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Redistricting and the 2020 Census

Once data from the 2020 Census becomes available, cities and towns will have the information they need to redraw council districts in accordance with population changes before their next election cycle. Ordinarily, Census data becomes available by April of the year following the Census, but that timing is less certain this year. COVID-19 disruptions in 2020 led to data collection lasting three months longer than usual, leading to delays in census processes since then. 

The process of redistricting is a complex one. Redistricting should work to keep districts compact and logical, and preserve the general location of existing districts while trying to avoid splitting voting precincts.  

Districts need to follow the principle of “one person, one vote,” which derives from the equal protection clause of the 14th Amendment to the U.S. Constitution. In practice, the principle means working to divide single-member council districts so that each district has the same number of residents in it, or as close to the same number as possible. 

South Carolina law does not set a specific timeline for city and town councils to complete a redistricting effort, but they need to do so promptly and ahead of their next election. The responsibility for redistricting rests with the council, which must pass a redistricting ordinance complete with maps, district descriptions or both. 

Councils working to redistrict often obtain assistance from the SC Revenue and Fiscal Affairs Office for mapping, calculations and even public hearings to help residents understand how and why districts are being redrawn. RFA is the official state contact with the U.S. Census Bureau, and it maintains official precinct maps. Some cities and towns engage private professional firms for redistricting, or handle the work internally with their own staff.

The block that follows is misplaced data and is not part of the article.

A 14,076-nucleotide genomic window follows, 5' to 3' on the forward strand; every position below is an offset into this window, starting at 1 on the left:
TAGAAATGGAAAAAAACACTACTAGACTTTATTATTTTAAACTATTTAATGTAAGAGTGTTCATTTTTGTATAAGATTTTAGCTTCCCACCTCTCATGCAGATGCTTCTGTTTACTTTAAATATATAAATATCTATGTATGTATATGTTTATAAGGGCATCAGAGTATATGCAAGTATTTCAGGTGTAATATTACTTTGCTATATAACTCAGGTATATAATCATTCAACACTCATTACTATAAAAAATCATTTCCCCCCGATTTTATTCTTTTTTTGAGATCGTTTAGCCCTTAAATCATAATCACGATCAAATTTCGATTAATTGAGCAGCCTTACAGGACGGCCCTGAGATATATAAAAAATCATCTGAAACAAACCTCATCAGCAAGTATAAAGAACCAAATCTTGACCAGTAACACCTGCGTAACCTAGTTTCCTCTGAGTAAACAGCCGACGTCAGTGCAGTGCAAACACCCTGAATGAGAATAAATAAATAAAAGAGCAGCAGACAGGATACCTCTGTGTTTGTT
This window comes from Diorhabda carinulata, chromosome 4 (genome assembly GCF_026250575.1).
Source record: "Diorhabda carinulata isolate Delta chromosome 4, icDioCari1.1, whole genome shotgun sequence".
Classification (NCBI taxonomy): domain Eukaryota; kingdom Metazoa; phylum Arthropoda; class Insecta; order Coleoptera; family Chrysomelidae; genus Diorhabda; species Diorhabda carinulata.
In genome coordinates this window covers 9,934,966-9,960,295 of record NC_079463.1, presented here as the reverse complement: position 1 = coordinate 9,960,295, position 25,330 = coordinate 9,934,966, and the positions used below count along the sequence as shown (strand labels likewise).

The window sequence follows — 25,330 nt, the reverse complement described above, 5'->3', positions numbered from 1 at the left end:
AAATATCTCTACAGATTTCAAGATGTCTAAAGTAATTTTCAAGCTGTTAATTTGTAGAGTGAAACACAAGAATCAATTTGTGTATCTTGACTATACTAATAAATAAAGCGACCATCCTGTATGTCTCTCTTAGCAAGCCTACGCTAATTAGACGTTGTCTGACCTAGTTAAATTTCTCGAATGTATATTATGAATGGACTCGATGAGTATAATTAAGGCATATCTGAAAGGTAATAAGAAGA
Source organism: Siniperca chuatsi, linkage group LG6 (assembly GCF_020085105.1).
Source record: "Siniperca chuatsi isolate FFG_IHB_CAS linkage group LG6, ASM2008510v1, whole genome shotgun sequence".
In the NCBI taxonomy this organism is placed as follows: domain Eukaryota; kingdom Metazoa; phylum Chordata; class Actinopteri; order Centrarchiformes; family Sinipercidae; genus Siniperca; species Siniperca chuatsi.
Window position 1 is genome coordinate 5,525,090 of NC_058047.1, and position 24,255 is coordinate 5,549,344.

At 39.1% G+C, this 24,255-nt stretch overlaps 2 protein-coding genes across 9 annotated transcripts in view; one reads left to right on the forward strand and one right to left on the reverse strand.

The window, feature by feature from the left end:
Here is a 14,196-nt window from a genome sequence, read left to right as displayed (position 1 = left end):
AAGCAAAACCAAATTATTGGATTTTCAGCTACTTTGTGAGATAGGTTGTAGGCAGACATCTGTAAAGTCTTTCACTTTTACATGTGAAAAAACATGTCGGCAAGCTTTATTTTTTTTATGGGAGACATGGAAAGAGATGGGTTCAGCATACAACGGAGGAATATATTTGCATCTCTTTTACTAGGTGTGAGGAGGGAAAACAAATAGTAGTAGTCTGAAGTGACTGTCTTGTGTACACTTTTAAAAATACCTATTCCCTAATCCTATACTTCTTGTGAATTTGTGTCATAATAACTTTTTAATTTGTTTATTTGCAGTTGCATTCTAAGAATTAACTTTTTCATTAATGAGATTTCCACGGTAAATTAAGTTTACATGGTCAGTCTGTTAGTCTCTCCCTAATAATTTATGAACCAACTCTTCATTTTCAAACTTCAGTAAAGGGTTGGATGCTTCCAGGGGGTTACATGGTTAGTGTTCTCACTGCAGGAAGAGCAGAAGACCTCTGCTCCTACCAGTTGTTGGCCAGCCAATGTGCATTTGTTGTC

The Voting Rights Act of 1965 has long played an important role for redistricting in South Carolina. Under the law, South Carolina and several other states were subject to administrative and judicial review of its redistricting. After the ruling in the 2013 U.S. Supreme Court case Shelby County v. Holder, South Carolina is no longer subject to Section 5 of the law, which required preclearance of redistricting.

Even so, South Carolina remains subject to Section 2 of the law. Unlike Section 5, Section 2 applies nationwide and was not intended as a temporary measure. Section 2 prohibits election practices that have the effect of discriminating against a racial minority or language minority. 

Redistricting plans must meet numerous standards — equal protection under the 14th Amendment, voting rights under the 15th Amendment, and the portions of the Voting Rights Act that are in effect. Cities and towns need to take care when redrawing their districts to make certain their residents are receiving fair and evenly distributed representation. 

Learn more about the mapping work of the SC Revenue and Fiscal Affairs Office at www.rfa.sc.gov